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ReMoVeR
11-11-2008, 03:03 PM
Is there any meaning when ur T is resting with the spinnerettes up, or just straight ? I think i saw my T in some different ways of spinnerettes position when just simply "freeze" for some time. i always found an interesting thing on wikipedia:"The discovery of spinnerets on the feet of the Aphonopelma seemanni has led to questions about the origins of spinnerets. It has been hypothesised that spinnerets were originally used as climbing aids on the feet and evolved for webmaking at a later time."

I would also like to know how does it produce silk, i've observed my own T webbing put i cant manage to see how does it works. Some pics or explanation ?

Tkz in advance,

//Tiago

c'est ma
11-11-2008, 04:04 PM
An interesting popular article about the silk/foot discovery:

http://news.nationalgeographic.com/news/2006/09/060927-tarantula-silk.html

IME T's web much more than we often notice. Eventually, much of the cage of many species is webbed together with invisible threads...I've wondered if some of these serve as triplines to detect prey...

--Diane

ReMoVeR
11-11-2008, 04:10 PM
i actually can see(barely) with my flashlight some little webs around my Ts enclosure, some of them almost go from one side to the other, and some spots have some more silk that is almost invisible but u can actually see it just like the others. i guess those spots are like "prefered" spots. This happened while my T had her web destroyed unfortunatly by me. i havent had it for that long so... right now i bet she is in pre.molt as she is 2" and it started to get as much inactive as i couldnt imagine.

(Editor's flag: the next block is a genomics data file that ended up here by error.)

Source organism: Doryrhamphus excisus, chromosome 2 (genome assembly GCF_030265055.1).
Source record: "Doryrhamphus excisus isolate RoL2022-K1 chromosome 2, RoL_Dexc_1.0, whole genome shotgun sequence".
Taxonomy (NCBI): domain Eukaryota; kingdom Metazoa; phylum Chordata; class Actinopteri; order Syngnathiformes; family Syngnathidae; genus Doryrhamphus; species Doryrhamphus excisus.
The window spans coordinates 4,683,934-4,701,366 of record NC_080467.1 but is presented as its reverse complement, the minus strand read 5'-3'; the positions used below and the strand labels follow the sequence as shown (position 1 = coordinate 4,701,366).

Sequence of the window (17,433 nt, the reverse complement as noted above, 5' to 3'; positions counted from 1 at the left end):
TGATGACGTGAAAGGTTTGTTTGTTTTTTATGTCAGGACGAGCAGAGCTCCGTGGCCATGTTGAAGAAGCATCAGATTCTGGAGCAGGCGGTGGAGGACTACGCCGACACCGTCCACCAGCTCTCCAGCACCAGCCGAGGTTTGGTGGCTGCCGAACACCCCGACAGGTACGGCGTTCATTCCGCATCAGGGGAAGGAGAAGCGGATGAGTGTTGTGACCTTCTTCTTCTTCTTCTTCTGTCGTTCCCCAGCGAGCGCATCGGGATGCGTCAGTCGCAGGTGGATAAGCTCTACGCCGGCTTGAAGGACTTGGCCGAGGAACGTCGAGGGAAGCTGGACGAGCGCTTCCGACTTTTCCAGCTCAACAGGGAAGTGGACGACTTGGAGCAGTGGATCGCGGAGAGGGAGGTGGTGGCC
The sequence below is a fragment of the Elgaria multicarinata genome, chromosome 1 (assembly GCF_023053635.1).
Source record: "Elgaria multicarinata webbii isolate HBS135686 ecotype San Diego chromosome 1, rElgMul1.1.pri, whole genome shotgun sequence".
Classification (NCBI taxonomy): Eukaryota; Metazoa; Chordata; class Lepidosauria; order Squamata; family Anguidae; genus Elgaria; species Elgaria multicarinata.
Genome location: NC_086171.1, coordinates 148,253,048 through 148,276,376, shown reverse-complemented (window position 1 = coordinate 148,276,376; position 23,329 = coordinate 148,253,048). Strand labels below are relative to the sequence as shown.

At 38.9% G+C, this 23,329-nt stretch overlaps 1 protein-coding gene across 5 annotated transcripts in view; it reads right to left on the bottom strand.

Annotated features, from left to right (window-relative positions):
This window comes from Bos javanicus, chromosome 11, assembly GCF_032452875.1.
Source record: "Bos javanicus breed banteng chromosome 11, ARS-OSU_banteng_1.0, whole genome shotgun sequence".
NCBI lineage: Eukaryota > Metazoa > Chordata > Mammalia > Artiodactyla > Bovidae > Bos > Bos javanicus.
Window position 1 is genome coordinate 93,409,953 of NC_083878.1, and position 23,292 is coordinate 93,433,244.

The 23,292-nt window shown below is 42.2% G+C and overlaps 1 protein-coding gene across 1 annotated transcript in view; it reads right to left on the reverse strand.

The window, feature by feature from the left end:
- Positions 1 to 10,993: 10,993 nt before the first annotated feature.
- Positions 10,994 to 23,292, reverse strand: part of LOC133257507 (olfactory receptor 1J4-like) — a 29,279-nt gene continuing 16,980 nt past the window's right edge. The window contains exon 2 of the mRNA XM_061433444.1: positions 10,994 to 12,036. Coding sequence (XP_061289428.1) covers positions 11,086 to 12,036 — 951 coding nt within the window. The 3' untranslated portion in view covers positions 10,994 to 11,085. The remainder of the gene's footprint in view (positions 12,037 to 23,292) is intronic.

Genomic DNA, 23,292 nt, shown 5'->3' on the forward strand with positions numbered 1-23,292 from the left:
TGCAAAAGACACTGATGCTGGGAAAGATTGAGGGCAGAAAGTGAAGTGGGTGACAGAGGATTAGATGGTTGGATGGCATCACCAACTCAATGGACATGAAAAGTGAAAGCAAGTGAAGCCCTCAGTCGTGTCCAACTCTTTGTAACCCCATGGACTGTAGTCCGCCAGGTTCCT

c'est ma
11-11-2008, 04:16 PM
Oh, yeah--flashlights help a lot in seeing the webbing. Not to mention flashbulbs...which tend to highlight the otherwise unnoticed webbing on the front pane of the cage so that the camera focuses on it & not the spider! :(

In a large enough cage, I suspect the webbing also serves as "trails" to, as you put it, preferred spots.

I agree with you that this is a fascinating aspect of T biology. I love to watch the spinnerets at work during the "I-caught-a-cricket" dance. :)

ReMoVeR
11-11-2008, 04:20 PM
still didnt watch it :( unfortunatly(?) my T hadnt eat, but will =) no rush. Molt first :D

"One explanation may be the relative weight of tarantulas when compared to other spiders, Gorb says.

Tarantulas weigh on average 0.18 to 0.25 ounce (5 to 7 grams). The next largest spiders are only about 0.07 ounce (2 grams).

Vollrath says that the zebra tarantulas may need the foot spinnerets to navigate their native rain forest habitat in Costa Rica, which can include large, slippery leaves.

"Protein is not cheap," he said, referring to the fact that spider silk is made of proteins.

"Even if you use very little, it still costs energy, and energy is the animals' money So why put it in the feet unless you really need it?"" From that article. =)

I found almost everything that a T does an amazing thing to know, but its just bad to have a lack of studies on them :\

c'est ma
11-11-2008, 04:27 PM
I certainly agree with you!

Are you aware of this thread?:

http://www.atshq.org/forum/showthread.php?t=13140

--Diane

ReMoVeR
11-11-2008, 04:54 PM
im new around and i was searchin and found a page that was refering to that thread but it wouldnt open ;) ill be readin it in a few minutes xD

i guess not so many ppl have this interest in commun i guess xD lol

(or just dont want to reply)